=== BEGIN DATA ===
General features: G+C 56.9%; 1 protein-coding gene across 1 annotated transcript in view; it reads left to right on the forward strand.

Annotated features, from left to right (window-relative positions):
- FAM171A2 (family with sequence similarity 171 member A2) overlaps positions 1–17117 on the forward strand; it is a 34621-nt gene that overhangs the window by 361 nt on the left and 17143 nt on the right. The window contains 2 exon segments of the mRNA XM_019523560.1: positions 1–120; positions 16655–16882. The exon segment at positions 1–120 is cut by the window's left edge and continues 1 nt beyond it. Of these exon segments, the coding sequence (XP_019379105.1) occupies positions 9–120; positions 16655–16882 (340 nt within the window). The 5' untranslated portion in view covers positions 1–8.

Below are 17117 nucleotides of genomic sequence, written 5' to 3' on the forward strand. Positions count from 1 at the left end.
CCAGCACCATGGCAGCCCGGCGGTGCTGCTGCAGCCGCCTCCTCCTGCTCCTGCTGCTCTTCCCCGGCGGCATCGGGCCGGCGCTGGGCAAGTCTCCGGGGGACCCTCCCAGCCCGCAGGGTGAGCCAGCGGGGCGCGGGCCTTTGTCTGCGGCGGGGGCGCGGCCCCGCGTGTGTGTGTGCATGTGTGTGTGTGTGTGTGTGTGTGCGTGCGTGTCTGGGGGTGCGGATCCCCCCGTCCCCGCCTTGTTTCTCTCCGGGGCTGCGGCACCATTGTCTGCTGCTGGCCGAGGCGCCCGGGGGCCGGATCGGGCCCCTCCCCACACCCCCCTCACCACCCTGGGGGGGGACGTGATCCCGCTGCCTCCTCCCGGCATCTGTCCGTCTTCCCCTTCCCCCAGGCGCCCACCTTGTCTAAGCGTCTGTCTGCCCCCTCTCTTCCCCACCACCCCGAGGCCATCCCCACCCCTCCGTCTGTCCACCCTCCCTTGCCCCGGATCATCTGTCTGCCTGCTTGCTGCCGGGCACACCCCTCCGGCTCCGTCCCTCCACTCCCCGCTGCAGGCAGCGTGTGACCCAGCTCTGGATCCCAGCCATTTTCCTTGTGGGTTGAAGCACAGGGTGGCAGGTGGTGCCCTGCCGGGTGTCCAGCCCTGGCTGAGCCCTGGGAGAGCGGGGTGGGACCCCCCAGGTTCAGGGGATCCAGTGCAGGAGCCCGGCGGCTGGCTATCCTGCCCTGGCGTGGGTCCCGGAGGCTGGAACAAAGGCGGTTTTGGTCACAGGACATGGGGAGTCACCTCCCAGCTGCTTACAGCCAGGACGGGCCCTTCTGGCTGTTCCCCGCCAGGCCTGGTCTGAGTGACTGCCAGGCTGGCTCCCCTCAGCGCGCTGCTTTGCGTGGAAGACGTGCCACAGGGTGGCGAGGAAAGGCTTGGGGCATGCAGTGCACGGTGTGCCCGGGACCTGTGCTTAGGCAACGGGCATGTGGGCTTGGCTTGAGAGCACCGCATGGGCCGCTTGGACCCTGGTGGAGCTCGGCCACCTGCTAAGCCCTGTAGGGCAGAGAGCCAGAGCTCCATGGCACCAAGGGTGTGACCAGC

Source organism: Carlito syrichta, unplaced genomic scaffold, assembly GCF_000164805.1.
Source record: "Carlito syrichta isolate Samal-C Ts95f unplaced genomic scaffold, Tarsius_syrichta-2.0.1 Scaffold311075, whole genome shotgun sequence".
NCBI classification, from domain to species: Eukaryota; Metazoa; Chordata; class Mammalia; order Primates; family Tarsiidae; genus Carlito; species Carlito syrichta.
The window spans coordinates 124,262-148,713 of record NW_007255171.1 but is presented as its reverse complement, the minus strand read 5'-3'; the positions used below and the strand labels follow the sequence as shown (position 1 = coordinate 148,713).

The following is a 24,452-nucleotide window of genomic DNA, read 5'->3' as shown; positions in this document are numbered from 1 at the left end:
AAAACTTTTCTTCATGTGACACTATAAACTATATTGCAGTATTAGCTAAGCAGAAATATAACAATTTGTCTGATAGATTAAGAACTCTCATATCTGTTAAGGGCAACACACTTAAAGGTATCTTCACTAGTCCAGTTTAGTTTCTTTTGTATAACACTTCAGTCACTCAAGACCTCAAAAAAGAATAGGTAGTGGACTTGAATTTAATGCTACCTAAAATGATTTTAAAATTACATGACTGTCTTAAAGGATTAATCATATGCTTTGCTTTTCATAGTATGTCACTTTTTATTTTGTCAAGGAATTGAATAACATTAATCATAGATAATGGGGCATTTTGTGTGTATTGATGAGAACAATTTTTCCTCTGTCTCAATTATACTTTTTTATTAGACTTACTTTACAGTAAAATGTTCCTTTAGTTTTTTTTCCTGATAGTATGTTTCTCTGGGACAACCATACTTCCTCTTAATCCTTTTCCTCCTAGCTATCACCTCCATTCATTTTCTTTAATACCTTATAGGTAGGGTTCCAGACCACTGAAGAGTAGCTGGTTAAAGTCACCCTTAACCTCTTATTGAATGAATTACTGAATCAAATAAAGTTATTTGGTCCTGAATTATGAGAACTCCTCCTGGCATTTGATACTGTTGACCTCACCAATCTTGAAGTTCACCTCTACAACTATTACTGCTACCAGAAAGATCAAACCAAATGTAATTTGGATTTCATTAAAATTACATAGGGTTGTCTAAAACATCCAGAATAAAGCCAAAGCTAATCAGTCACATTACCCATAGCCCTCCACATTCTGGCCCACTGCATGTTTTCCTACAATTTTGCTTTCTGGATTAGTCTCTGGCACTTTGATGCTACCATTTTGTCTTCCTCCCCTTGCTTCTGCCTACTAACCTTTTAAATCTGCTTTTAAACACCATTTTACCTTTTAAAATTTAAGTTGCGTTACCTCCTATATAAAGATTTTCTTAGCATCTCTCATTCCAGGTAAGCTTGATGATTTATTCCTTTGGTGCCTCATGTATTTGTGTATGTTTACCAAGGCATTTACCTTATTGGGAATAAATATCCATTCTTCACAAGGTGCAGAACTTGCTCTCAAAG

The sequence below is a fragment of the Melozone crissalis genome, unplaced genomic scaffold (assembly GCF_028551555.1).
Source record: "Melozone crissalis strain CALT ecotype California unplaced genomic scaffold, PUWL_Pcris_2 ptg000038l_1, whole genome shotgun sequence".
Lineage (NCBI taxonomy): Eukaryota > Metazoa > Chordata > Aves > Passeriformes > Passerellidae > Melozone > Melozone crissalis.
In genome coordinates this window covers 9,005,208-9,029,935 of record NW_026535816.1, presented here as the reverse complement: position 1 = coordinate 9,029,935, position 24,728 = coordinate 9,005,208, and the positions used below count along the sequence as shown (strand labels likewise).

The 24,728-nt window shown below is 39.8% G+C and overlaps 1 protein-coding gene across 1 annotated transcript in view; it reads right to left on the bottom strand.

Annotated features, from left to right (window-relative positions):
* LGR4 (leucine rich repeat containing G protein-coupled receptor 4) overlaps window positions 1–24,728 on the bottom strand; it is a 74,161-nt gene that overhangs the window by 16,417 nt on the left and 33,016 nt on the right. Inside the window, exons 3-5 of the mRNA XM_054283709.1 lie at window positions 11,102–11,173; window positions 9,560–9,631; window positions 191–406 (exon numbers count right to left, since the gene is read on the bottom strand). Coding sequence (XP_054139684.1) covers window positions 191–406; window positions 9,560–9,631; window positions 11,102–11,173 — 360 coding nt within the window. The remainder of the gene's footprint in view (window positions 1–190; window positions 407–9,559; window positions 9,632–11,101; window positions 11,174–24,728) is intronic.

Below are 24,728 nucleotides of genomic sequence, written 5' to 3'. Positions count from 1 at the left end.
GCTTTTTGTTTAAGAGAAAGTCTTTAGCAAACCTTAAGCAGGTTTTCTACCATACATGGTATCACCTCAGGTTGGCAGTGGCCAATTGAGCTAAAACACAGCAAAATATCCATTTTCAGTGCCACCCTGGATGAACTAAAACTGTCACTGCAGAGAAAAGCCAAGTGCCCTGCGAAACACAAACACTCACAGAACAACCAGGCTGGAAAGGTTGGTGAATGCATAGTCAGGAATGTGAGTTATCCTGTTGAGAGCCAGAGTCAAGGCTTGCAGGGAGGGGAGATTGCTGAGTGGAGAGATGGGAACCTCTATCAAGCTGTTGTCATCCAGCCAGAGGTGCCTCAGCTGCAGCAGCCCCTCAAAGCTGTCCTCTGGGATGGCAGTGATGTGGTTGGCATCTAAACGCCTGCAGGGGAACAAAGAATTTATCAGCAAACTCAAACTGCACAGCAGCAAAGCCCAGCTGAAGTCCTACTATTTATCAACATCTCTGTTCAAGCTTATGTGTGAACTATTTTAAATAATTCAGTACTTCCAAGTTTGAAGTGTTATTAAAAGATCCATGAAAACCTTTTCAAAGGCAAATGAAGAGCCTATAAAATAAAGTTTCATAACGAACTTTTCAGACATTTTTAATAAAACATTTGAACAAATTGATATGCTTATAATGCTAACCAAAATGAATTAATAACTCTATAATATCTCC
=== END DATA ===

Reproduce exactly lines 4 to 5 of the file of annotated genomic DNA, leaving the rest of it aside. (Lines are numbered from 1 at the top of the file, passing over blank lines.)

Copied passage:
Below are 17117 nucleotides of genomic sequence, written 5' to 3' on the forward strand. Positions count from 1 at the left end.
CCAGCACCATGGCAGCCCGGCGGTGCTGCTGCAGCCGCCTCCTCCTGCTCCTGCTGCTCTTCCCCGGCGGCATCGGGCCGGCGCTGGGCAAGTCTCCGGGGGACCCTCCCAGCCCGCAGGGTGAGCCAGCGGGGCGCGGGCCTTTGTCTGCGGCGGGGGCGCGGCCCCGCGTGTGTGTGTGCATGTGTGTGTGTGTGTGTGTGTGTGCGTGCGTGTCTGGGGGTGCGGATCCCCCCGTCCCCGCCTTGTTTCTCTCCGGGGCTGCGGCACCATTGTCTGCTGCTGGCCGAGGCGCCCGGGGGCCGGATCGGGCCCCTCCCCACACCCCCCTCACCACCCTGGGGGGGGACGTGATCCCGCTGCCTCCTCCCGGCATCTGTCCGTCTTCCCCTTCCCCCAGGCGCCCACCTTGTCTAAGCGTCTGTCTGCCCCCTCTCTTCCCCACCACCCCGAGGCCATCCCCACCCCTCCGTCTGTCCACCCTCCCTTGCCCCGGATCATCTGTCTGCCTGCTTGCTGCCGGGCACACCCCTCCGGCTCCGTCCCTCCACTCCCCGCTGCAGGCAGCGTGTGACCCAGCTCTGGATCCCAGCCATTTTCCTTGTGGGTTGAAGCACAGGGTGGCAGGTGGTGCCCTGCCGGGTGTCCAGCCCTGGCTGAGCCCTGGGAGAGCGGGGTGGGACCCCCCAGGTTCAGGGGATCCAGTGCAGGAGCCCGGCGGCTGGCTATCCTGCCCTGGCGTGGGTCCCGGAGGCTGGAACAAAGGCGGTTTTGGTCACAGGACATGGGGAGTCACCTCCCAGCTGCTTACAGCCAGGACGGGCCCTTCTGGCTGTTCCCCGCCAGGCCTGGTCTGAGTGACTGCCAGGCTGGCTCCCCTCAGCGCGCTGCTTTGCGTGGAAGACGTGCCACAGGGTGGCGAGGAAAGGCTTGGGGCATGCAGTGCACGGTGTGCCCGGGACCTGTGCTTAGGCAACGGGCATGTGGGCTTGGCTTGAGAGCACCGCATGGGCCGCTTGGACCCTGGTGGAGCTCGGCCACCTGCTAAGCCCTGTAGGGCAGAGAGCCAGAGCTCCATGGCACCAAGGGTGTGACCAGC